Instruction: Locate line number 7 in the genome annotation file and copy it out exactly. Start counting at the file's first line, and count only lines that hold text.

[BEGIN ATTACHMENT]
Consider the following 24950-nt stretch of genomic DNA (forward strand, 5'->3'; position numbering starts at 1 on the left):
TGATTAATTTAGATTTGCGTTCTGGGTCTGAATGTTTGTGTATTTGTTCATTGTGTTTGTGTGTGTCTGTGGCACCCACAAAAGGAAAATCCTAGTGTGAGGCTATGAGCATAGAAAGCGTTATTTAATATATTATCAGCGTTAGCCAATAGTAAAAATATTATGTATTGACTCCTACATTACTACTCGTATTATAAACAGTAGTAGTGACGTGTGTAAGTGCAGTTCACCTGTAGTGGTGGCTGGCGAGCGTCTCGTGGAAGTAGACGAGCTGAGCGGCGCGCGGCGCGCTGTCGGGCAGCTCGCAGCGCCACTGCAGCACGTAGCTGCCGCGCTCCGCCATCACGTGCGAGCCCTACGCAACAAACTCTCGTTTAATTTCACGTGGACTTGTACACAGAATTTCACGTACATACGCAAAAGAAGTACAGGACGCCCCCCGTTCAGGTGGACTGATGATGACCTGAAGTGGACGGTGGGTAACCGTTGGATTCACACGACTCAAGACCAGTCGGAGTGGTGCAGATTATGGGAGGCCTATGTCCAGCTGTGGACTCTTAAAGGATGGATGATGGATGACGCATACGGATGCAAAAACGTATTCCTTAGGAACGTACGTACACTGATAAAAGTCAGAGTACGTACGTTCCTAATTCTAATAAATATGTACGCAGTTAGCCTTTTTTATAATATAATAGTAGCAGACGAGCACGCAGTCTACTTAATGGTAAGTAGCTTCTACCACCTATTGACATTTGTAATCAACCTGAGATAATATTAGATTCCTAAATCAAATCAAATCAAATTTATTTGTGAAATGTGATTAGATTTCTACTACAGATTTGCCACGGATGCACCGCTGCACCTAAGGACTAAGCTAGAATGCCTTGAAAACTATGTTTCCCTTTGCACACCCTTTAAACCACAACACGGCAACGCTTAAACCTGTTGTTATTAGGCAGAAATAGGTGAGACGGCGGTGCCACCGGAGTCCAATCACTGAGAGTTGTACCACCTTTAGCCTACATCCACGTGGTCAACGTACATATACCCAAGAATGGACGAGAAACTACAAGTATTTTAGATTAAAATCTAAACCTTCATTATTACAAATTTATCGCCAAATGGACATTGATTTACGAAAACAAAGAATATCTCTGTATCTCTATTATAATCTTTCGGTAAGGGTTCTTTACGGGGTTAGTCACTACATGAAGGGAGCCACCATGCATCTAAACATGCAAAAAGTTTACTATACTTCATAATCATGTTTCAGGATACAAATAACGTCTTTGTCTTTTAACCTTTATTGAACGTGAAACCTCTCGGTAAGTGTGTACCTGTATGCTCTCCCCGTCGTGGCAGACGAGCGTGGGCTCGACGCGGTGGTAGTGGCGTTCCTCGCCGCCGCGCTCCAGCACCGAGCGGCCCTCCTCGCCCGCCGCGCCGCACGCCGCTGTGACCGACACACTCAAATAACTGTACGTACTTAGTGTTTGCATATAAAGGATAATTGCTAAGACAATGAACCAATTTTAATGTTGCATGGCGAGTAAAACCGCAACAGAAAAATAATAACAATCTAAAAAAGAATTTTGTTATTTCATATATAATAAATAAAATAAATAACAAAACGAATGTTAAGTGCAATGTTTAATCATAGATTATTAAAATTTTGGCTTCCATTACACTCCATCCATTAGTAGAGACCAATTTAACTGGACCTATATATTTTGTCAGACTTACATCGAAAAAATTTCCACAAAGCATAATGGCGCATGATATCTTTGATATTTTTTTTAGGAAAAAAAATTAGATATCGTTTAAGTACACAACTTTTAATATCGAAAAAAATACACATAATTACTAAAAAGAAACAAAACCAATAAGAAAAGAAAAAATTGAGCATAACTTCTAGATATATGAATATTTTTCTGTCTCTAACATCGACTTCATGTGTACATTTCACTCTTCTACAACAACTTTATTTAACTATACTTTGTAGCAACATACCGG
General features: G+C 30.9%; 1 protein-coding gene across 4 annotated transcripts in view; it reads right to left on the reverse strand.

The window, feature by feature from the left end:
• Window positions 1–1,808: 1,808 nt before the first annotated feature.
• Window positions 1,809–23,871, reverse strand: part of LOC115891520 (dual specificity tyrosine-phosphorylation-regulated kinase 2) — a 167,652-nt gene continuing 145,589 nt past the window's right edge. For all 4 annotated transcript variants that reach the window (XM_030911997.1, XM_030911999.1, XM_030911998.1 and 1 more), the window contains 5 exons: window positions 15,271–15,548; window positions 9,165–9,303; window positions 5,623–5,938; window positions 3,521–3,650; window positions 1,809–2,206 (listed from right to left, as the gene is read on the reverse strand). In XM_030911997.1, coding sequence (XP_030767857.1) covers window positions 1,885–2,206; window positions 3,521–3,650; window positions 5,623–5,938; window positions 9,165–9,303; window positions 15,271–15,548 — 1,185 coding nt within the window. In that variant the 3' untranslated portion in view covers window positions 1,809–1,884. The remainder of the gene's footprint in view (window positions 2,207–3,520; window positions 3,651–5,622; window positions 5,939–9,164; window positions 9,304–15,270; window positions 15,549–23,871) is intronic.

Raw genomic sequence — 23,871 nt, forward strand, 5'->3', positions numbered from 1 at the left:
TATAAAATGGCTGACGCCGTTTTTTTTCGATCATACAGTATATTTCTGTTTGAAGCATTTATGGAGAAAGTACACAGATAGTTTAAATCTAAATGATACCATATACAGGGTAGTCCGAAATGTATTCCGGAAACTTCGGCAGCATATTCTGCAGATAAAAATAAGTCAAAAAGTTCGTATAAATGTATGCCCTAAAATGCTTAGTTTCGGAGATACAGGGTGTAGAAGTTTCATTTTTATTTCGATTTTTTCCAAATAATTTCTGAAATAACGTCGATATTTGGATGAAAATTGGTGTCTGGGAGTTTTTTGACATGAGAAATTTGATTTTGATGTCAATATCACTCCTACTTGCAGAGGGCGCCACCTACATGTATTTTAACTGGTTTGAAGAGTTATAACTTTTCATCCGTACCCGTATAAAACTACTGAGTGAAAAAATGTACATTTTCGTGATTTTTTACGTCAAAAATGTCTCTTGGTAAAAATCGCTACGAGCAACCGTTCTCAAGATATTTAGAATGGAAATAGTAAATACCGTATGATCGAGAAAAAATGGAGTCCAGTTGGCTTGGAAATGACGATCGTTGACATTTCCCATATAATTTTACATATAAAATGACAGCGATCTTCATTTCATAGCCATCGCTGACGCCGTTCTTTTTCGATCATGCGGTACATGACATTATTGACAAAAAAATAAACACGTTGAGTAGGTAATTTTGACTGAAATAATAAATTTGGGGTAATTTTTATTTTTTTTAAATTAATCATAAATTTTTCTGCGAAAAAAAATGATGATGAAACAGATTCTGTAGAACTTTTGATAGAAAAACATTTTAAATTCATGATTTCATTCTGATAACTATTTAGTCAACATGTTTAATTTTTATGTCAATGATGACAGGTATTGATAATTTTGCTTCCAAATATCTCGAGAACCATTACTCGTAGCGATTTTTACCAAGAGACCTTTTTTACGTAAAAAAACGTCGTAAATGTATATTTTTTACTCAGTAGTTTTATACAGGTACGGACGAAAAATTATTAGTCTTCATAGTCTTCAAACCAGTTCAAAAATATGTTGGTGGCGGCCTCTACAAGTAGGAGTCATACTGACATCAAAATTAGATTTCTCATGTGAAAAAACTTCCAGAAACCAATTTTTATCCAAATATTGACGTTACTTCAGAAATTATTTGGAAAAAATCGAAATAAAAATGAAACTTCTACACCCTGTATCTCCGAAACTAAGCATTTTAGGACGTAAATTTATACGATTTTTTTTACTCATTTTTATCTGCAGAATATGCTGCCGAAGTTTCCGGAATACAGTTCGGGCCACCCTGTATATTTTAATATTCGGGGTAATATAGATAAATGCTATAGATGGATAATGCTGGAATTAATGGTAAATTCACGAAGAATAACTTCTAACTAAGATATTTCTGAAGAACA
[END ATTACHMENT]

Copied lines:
Raw genomic sequence — 23,871 nt, forward strand, 5'->3', positions numbered from 1 at the left: